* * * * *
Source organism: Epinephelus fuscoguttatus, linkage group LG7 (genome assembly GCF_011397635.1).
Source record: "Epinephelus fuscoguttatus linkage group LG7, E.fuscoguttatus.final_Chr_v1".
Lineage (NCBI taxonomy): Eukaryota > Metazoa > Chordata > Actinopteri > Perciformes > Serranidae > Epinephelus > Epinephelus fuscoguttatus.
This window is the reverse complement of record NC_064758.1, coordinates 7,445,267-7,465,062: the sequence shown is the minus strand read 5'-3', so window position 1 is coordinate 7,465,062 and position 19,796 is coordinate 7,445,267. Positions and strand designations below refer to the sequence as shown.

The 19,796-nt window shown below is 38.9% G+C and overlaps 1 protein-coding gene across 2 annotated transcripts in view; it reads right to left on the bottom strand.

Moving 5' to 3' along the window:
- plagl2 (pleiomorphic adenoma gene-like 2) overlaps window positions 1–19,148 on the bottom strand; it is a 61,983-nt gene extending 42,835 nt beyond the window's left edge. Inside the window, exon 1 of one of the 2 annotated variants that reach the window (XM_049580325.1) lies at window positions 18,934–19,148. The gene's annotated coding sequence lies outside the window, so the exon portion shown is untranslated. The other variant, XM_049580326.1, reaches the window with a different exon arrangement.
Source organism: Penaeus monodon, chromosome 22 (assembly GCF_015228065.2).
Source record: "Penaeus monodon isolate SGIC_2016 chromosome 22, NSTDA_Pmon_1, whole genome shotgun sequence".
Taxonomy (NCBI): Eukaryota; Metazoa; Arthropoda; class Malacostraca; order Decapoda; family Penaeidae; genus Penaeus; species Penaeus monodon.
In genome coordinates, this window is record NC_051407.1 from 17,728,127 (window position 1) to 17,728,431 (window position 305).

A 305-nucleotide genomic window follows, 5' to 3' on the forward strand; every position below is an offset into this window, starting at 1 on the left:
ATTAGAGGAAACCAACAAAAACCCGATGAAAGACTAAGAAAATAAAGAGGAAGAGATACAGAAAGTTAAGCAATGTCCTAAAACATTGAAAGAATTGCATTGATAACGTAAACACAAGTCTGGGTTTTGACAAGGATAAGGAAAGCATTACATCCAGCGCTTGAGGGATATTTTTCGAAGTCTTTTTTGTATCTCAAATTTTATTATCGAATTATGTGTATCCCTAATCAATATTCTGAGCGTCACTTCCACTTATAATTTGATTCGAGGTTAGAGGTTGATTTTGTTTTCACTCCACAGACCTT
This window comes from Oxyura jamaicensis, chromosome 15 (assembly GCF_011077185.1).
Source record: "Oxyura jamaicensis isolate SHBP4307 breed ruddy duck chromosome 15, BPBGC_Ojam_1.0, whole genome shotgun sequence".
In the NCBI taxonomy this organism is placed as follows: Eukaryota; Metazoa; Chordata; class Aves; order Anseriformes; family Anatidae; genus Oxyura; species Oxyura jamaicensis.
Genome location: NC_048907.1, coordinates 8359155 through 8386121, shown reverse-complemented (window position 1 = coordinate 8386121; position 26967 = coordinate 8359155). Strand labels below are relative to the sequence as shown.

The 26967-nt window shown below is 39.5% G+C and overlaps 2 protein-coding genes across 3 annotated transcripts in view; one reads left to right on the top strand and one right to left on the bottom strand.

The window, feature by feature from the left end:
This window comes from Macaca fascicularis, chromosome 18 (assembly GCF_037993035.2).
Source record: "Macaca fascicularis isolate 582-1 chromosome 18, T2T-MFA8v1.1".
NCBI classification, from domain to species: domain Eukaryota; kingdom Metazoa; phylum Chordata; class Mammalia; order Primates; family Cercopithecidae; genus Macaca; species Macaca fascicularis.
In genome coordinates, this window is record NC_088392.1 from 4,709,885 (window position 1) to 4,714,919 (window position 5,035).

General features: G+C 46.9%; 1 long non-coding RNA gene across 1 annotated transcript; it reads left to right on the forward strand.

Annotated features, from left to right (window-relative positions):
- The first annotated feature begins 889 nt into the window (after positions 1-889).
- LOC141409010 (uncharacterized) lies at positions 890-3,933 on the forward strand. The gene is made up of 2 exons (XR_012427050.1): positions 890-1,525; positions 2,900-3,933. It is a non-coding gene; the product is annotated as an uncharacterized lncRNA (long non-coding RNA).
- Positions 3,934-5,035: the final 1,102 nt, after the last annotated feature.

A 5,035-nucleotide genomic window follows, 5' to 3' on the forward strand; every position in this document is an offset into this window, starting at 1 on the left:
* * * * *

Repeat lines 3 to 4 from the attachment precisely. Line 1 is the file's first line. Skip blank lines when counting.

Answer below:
Lineage (NCBI taxonomy): Eukaryota > Metazoa > Chordata > Actinopteri > Perciformes > Serranidae > Epinephelus > Epinephelus fuscoguttatus.
This window is the reverse complement of record NC_064758.1, coordinates 7,445,267-7,465,062: the sequence shown is the minus strand read 5'-3', so window position 1 is coordinate 7,465,062 and position 19,796 is coordinate 7,445,267. Positions and strand designations below refer to the sequence as shown.